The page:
Team elucidates mechanism for maximizing therapeutic effects of magnetic nanotherapeutics for cancer
A team led by Professor Choi Hong-Soo in the Department of Robotics and Mechatronics Engineering at DGIST has discovered a method to enhance the penetration of magnetic nanoparticles into cancer cells and their magnetic hyperthermia effects through research on chain disassembly and magnetic propulsion mechanisms using a rotational magnetic field.
Published in the journal ACS Nano, their study focused on the delivery of magnetic therapeutic agents using magnetic fields, an area receiving attention in the field of cancer treatment. It is expected to contribute significantly by improving drug delivery efficiency and therapeutic effects in targeted cancer treatments.
Recently, the development of targeted therapeutics that selectively treat cancer cells has been gaining attention in the field of cancer treatment. Among them, research on magnetic carriers that target cancer cells using magnetic fields is underway. However, a problem arises when magnetic nanoparticles are exposed to a uniform magnetic field with a general form; they form long chains in the direction of the magnetic field, making penetration into cancer cells or tumors difficult and reducing the therapeutic efficacy.
In response, the team led by Professor Choi Hong-Soo at DGIST analyzed the interaction between the behavior of magnetic nanoparticles and fluidic viscosity resistance using a unique rotational magnetic field, conducting research on chain disassembly mechanisms that can selectively control magnetic nanoparticle chain lengths.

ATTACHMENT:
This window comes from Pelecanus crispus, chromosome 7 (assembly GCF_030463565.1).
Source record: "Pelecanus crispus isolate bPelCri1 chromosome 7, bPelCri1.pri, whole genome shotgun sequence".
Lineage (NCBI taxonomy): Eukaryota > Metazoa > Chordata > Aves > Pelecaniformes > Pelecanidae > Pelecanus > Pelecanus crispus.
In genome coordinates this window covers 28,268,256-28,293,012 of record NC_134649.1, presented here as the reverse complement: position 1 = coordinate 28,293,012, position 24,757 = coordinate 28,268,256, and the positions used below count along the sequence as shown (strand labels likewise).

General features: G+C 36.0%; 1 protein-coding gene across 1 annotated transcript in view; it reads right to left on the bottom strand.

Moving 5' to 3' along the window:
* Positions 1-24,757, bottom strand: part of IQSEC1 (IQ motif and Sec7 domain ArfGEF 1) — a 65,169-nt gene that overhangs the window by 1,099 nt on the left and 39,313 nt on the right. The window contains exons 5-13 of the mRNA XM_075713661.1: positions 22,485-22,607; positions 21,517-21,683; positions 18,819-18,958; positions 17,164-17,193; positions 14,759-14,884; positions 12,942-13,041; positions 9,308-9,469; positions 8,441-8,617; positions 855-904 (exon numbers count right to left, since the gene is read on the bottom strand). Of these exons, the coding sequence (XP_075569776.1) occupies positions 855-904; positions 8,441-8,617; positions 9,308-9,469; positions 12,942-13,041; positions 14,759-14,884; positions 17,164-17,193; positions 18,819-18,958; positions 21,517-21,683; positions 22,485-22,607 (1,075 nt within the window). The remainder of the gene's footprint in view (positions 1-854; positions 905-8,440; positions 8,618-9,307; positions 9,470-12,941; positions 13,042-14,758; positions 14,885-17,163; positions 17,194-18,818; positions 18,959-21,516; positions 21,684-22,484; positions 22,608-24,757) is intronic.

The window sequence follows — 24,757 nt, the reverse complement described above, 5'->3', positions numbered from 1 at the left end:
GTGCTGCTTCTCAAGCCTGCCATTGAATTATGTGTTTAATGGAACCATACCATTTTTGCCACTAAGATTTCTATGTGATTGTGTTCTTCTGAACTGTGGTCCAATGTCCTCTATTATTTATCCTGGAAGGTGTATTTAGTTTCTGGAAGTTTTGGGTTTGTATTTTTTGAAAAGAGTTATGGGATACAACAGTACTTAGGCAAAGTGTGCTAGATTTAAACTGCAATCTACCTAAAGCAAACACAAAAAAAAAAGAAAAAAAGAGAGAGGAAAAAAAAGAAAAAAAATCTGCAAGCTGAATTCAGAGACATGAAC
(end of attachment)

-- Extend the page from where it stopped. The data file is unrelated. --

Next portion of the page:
The research team aimed to verify several factors using a 3D tumor model (tumor spheroids), such as adjusting the length of magnetic nanoparticle chains through a rotational magnetic field, enhanced cellular absorption, and improved magnetic hyperthermia treatment for cancer cells.
First, the team verified the chain disassembly mechanism of magnetic nanoparticles induced by a rotational magnetic field. Targeting cancer cells and tumor spheroids, they induced increased cellular absorption and penetration by driving magnetic nanoparticles with a rotational magnetic field.
Using fluorescence microscopy for intracellular fluorescent magnetic nanoparticle imaging and transmission electron microscopy for cell and spheroid cross-section observation, they proved that the use of a rotational magnetic field led to the deepest penetration of cells and tumor spheroids compared to the comparison groups (those exposed to a uniform magnetic field and those not exposed to any magnetic field).
Moreover, they induced cancer cell destruction using alternating magnetic fields to confirm the magnetic hyperthermia effects of magnetic nanoparticles in each group. The group with the highest penetration rate due to the rotational magnetic field showed the most effective treatment results. This confirmed that the chain disassembly and magnetic propulsion of magnetic nanoparticles through rotational magnetic fields can enhance cellular absorption, penetration, and ultimately, the therapeutic effects of magnetic nanotherapeutics.
Professor Choi Hong-Soo of DGIST stated, "We have verified that magnetic propulsion through rotational magnetic fields aids in the absorption and penetration of magnetic nanoparticles into cancer cells and tumor spheroids, ultimately improving tumor treatment efficacy. We expect that the technology developed through this research can be widely utilized to enhance therapeutic effects in targeted cancer treatment using magnetic therapeutics."
More information: Junhee Choi et al, Magnetically Enhanced Intracellular Uptake of Superparamagnetic Iron Oxide Nanoparticles for Antitumor Therapy, ACS Nano (2023). DOI: 10.1021/acsnano.3c03780
Journal information: ACS Nano
Provided by DGIST